This is not easy.  I’m curious to see how I do.  I know I will fail if I do this in my own strength, so I will rely on Him.

I desperately want to experience life to the fullest the way God intends.  And I believe a thankful heart is the key.  Being thankful changes every moment.  It changes the way we see our moments.

Our world needs a good dose of positive right now.  Let’s be the ones to make the first move.


Family Fun Fridays


For many families the weekends are cherished times.  With intentional planning, it can be a time to slow down, reconnect, and protect your time together.  Since certain seasons will prove to be easier than others at having relaxing weekends, it’s important to be intentional when we can.

Sometimes simply naming something provides all the specialness you need.  Name it, add a little extra touch, and see how far it takes you.  Our children aren’t of driving age.  They are still young enough to be with us more than their friends.  But we still find that even at their young ages, we need to protect our time periodically and simply be.

Fridays at our house have been named “Family Fun Fridays”.  The week is over, activities are done for the most part, and everyone can slow down.  Now instead of Friday nights just existing and whatever happens happens, they are anticipated greatly.

2 components make up our Family Fun Friday: Activity and Food.

We made a master list of family fun friday activities.  Your family can come up with activities geared towards the ages and interests of your own children:

  1. Game night
  2. Wii night
  3. Pillow Fight
  4. Nerf Gun Fight
  5. Bingo Night (with prizes)
  6. Watch home movies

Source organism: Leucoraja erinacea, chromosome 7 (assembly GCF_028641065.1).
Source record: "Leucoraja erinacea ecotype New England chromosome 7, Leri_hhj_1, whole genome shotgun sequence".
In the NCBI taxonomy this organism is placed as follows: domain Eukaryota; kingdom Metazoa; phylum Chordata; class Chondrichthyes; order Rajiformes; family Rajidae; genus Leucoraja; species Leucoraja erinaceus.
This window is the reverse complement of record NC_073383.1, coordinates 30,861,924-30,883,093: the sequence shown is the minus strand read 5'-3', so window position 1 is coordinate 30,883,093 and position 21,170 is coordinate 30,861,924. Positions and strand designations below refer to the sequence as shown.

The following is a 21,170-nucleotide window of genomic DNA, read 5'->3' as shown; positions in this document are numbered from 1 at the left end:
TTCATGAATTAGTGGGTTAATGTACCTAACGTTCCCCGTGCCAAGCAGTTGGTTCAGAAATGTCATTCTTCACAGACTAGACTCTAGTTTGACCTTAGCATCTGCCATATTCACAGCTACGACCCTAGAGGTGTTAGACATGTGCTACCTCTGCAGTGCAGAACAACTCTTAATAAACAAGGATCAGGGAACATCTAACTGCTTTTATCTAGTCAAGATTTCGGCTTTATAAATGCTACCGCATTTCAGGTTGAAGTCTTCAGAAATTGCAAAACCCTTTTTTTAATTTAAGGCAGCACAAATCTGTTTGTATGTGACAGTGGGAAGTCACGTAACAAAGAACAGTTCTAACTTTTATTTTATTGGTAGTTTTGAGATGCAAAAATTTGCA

7. Theme night
  8. Kapla Block building competition (or Legos)
  9. Hide and Seek
  10. Indoor campout (or backyard campout in the summer)
  11. Craft night
  12. Service night (do an outreach project together)

Keeping the meal simple allows you to enjoy the time together without the stress and hassle of preparing dinner and having a big mess to clean up.  Having an element of the evening that always stays the same provides that tradition building component where the children know what to expect and excitedly anticipate it.  Homemade pizza is a simple meal that can actually become part of the activity of the evening as well.  It can be as simple or as creative as you would like it to be.  The kids can take part and make their own, you can get a little gourmet, or you can keep it simple like we do!  Trader Joe’s pizza dough and sauce, some pepperoni and cheese is all our little guys want.

It’s less about what you do, and more about that you do.

Protect those Family Fun Fridays.  Try your best to say no to things that will interfere.  We’ve had to turn down outside invitations in order to keep this time special.  Our kids appreciated seeing that we valued our time with them above our other interests.

Set up a system for selecting the activity each week.  We put all ideas in a hat and take turns each week selecting from the hat.  This prevents every other Friday from being a Wii night!

Make sure that phones, ipads, computers, and all electronic devices do not receive an invite to the family fun night.  The distractions that come with them will prevent your family from connecting and truly living in the moment.  It’s ok if your Facebook friends don’t know what you are doing on Friday night (or whatever night your family chooses).

Above all else cherish every second of your family fun nights.  You will never have that exact night back again. Make a memory every chance you can!

Shift away from the Drift


Time Sheet


(Timesheet courtesy of http://lauravanderkam.com/books/168-hours/manage-your-time/)

We are well into the New Year, but it’s never too late to set a resolution, goal, or make a desired change in our lives.

A shift is in order in my own life.  Not a change necessarily, just a shift to get me back on track. It’s something I’ve done for years but found it is an area I’ve become complacent in.  An area I’ve let slide because I’ve allowed so many new distractions into my life. Funny thing about distractions is that you often don’t recognize them as distractions until you notice everything else around you sliding.  Then you take an inventory of your day, your time, and your jaw drops to see all that was wasted on silly distractions.